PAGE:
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Current time:0:00Total duration:11:10

Video transcript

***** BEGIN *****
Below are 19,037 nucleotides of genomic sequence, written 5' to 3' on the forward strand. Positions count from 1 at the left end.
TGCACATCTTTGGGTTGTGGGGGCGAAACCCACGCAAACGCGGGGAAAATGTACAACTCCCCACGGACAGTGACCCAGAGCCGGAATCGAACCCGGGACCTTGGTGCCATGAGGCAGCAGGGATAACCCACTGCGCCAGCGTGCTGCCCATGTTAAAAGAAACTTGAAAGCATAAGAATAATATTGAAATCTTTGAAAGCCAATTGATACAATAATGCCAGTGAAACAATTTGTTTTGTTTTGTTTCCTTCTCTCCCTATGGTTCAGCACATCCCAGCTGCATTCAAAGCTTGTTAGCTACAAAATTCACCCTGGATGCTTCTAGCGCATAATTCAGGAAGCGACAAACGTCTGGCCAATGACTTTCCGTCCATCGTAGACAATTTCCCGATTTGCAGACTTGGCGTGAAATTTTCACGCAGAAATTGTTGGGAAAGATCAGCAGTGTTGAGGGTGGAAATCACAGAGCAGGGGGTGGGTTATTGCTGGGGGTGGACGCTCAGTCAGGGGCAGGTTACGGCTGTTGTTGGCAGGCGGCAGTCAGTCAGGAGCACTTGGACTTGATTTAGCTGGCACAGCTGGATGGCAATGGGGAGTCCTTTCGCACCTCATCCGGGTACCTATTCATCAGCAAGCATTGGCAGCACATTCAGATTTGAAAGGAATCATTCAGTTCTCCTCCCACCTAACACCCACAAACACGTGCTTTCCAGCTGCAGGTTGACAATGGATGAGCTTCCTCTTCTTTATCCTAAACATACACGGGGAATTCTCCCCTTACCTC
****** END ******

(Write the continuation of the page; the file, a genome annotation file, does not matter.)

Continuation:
in the u.s. we don't directly vote for our president or vice president instead we use something called the electoral college the electoral college so when you show up to vote on Election Day in an election day will happen in November of an election year and it could happen as early as November 2nd and it could happen as late as November 8th and it's going to be the Tuesday after the first Monday in the month so it'll be November 2nd if the first Monday but if the first Monday is November 1st and it'll be November 8th if the first Monday is November 7th and so you go on the election day and you will see a ballot that'll have the presidential candidates it'll have their parties there it'll have the vice presidential candidates and you'll vote for one of them but in actuality when you were voting for when you are voting for candidate candidate a and let's say candidate a is a Democrat you're not actually voting for candidate a you're actually voting for a for a slate of electors who promise to vote for that candidate so you elect tours for for that candidate and it isn't in most states proportional based on what proportion of people vote for one candidate or another it's in most of the states except for Maine and Nebraska it is a winner-take-all system so what do I mean by that so right here you have the breakdown in the United States by state of how many electors each state gets and the number of electors is essentially the number of congressmen that that state has for example California has two senators every state has two senators California has two senators and 53 congressmen and those of you who aren't familiar with it every state gets two senators and the congressman or the the House of Representatives is dictated by population California is a huge state two senators 53 representatives you have Texas two senators and it has 32 representatives you go to Louisiana you have two senators and you have seven representatives so the electors per state is based on the total number of congressmen so the number of senators plus the number of Representatives that's what gives us 55 in California nine Louisiana 34 in Texas but what's interesting here is it's a winner-take-all system in every state except for Nebraska and Maine in every other state if I get 51% of the vote in Texas I get all 34 electoral votes in the electoral college if I get 51 or even if I get 50.1% just a slight majority of the votes in California I will get all of the votes for California in the electoral college and in general or in actuality the president whoever is whoever gets the majority of the electoral votes in the United States and right now that threshold is or that magic number you could think of it that way is 270 electoral electoral college votes electoral college votes if no candidate is able to hit this threshold of 270 electoral college votes then it will go to the US Congress and in the US Congress it's interesting because it isn't one congressman one vote or actually I should say the US House of Representatives it'll go to the US House of Representatives and it won't be one representative one vote what will happen is the representatives in each state will vote together and each state will get only one votes on a tiebreaker the big states really really lose out because in the tiebreaker Texas will get only one vote California will get one vote and Alaska will get one vote and Rhode Island will get one vote so row at the Rhode Island will have just as much say in a tiebreaker as California will over who will be President and they'll just keep voting until someone gets a simple majority of the votes by state now there's one other twist here is that the District of Columbia Washington DC right over here in Congress gets no representatives they have no senators and they have no representatives but they do get three electoral votes when it comes to deciding who is going to be President now you might already be getting a sense you have a sense here that maybe this winner-take-all system might lead to some distortions and the biggest distortion of all is you can imagine a candidate wins who wins the popular vote who wins the popular vote and loses and loses the election or loses in the electoral college and you might think it well gee how does you know when that happen and the way to think about it is a mad at someone let's say someone gets with the states that they win they get huge majorities so let's say there's a conservative can they get and and he or she gets huge majorities in the states they win 80% in Texas they get 80% in Mississippi they get 80% in Oklahoma they get huge majorities in the states that they win and the states that they lose they barely lose and they barely lose those really big states so let's say in Florida you that Congress or that that candidate I should say gets 49% of the vote so they had a lot of votes in Florida but not enough to win it the other person let's say gets 51% all 27 go to the other candidate let's say the same thing happens in let's say the same thing happens in California that candidate got 49% of the vote the opponent let's say gets 51% of the vote all 55 go to California get no credit for that 49% you get no credit for that 49% in Florida so in this situation this candidate might actually end up with the majority barely losing the states they lose and trouncing the other candidate in the states that they win but despite that actually getting fewer electoral college votes now there's a few clarifications I want to make especially ones that that have confused me in the past one of them is because you have the same number of electoral college votes as you have US representatives plus senators there's kind of this feeling that maybe each each district sends its own elector to the state capitol decide who president it is and it doesn't quite work that way so this right here is the panel of electors for Louisiana in 2008 and you can see right over here each of the parties each of the parties have their own slate of electors and these are used either decided by the party themselves or they're decided by the the candidates teams and even though you know you have you have someone here for each district and then you have these at-large candidates it's not like let's take a situation and this actually happen to lose where John McCain got a majority of the state so John McCain and Sarah Palin got a majority of the state it's not the case that let's say let's say in the second District which which represent which is New Orleans let's say that the second District a majority of the people actually voted for Barack Obama it is not the case that Kenneth Garrett in 2008 would have been the chosen elector it is a actually even though they divide things by district and they have these at-large candidates it is actually a statewide election so they don't look at who won each of the districts they just say look John McCain and Sarah Palin won the entire state so all of these electors all of these electors are the ones that are going to go to the state capitol in December and decide who they want to pledge their vote for so even if even if Obama won just the second congressional district that's not how its thought about in the electoral college it's just a statewide election McCain got the majority of the state all of the electors will be chosen from McCain slate or from the Republican Party slate and then they're gonna go to the state capitol in the case of Louisiana it would be Baton Rouge and they will decide who they want to pledge their votes to and all of the electors in all of the states go to their designated location usually the state capitol on the same day and usually that is some day in December and they pick the present although by that point everyone knows who the president is because the actual election was in early November and people know which way the votes went in which way the actual electoral college votes went now I did mention that there are two states that don't do this winner-take-all Nebraska and Maine and in Nebraska and Maine when you go vote it really is by congressional district Nebraska has three congressional districts so in those three congressional districts if one of them goes to the Democrat and two goes to the Republican then they'll have one electoral vote for the the Democrat and two for the Republican and then they have two at-large votes that are decided the same way in kind of the winner-take-all basis if you get 51% of the vote on a statewide basis you get the two at-large votes same thing for Maine and that Maine has two congressional districts so two of the congressional districts could go either way and then the at-large are based on a state wide now you could imagine the other kind of unfair thing here other than the popular vote versus the you know the electoral college vote is it you could imagine it makes some some states better represented than others so if you just divide if you just divided population by the number of electors you see the larger states each elector is lot of representing many many more people this is California right here each elector is representing over 600,000 people and in the smaller states this is Wyoming right here each elector is representing under two hundred thousand per feet under two hundred thousand people so in Wyoming people are getting kind of three times the representation as they would in California on a per capita vote but what makes it even a little bit more skewed because it's winner-take-all and the candidates aren't silly and they want to make sure that they spend their money and their visits and their time in the most leverageable way it actually creates this weird scenario where candidates will often ignore huge parts of the population and they ignore them because those huge parts of a population aren't likely to swing one way or the other so for example California is very reliably Democratic and Texas is very reliably Republican so this right here this is a fascinating graph at least in my mind it shows where George Bush George W Bush and John Kerry spent the last five weeks of their love of the 2004 election let me close that right there of the 2004 election this top graph shows where they actually spent their time so each of these little hands here is a visit in those final five weeks and each of these dollar signs is a million dollar spent on marketing and advertising in on ads and whatever else in those states and you can see California and Texas the two biggest states they didn't spend enough money to threshold to get a dollar sign written there so they didn't even spend a million dollars on these huge states they only they only had a few visits to California and Texas Texas had no visits in the final five weeks so what happens is is that Canada spend a disproportionate amount of attention and money in the states that are more likely to swing one way or another so the people in Florida or in Ohio so this is Ohio in Florida got a ton of more attention at least especially on a per person basis than the people in Texas did